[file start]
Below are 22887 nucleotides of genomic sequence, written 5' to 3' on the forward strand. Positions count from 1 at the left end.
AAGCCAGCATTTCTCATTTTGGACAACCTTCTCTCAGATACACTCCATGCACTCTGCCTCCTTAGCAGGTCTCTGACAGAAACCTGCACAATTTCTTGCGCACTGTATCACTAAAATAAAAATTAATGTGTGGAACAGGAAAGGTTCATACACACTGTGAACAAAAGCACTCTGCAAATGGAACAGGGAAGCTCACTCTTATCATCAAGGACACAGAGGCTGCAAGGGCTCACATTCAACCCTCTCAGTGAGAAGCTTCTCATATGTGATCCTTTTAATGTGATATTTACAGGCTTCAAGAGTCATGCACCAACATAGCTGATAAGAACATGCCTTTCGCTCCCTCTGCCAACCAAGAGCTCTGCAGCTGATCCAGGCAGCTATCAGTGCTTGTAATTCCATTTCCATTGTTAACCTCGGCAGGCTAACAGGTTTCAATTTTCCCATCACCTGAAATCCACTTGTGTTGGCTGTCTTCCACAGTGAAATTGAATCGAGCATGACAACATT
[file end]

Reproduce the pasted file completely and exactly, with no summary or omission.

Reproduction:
Below are 22887 nucleotides of genomic sequence, written 5' to 3' on the forward strand. Positions count from 1 at the left end.
AAGCCAGCATTTCTCATTTTGGACAACCTTCTCTCAGATACACTCCATGCACTCTGCCTCCTTAGCAGGTCTCTGACAGAAACCTGCACAATTTCTTGCGCACTGTATCACTAAAATAAAAATTAATGTGTGGAACAGGAAAGGTTCATACACACTGTGAACAAAAGCACTCTGCAAATGGAACAGGGAAGCTCACTCTTATCATCAAGGACACAGAGGCTGCAAGGGCTCACATTCAACCCTCTCAGTGAGAAGCTTCTCATATGTGATCCTTTTAATGTGATATTTACAGGCTTCAAGAGTCATGCACCAACATAGCTGATAAGAACATGCCTTTCGCTCCCTCTGCCAACCAAGAGCTCTGCAGCTGATCCAGGCAGCTATCAGTGCTTGTAATTCCATTTCCATTGTTAACCTCGGCAGGCTAACAGGTTTCAATTTTCCCATCACCTGAAATCCACTTGTGTTGGCTGTCTTCCACAGTGAAATTGAATCGAGCATGACAACATT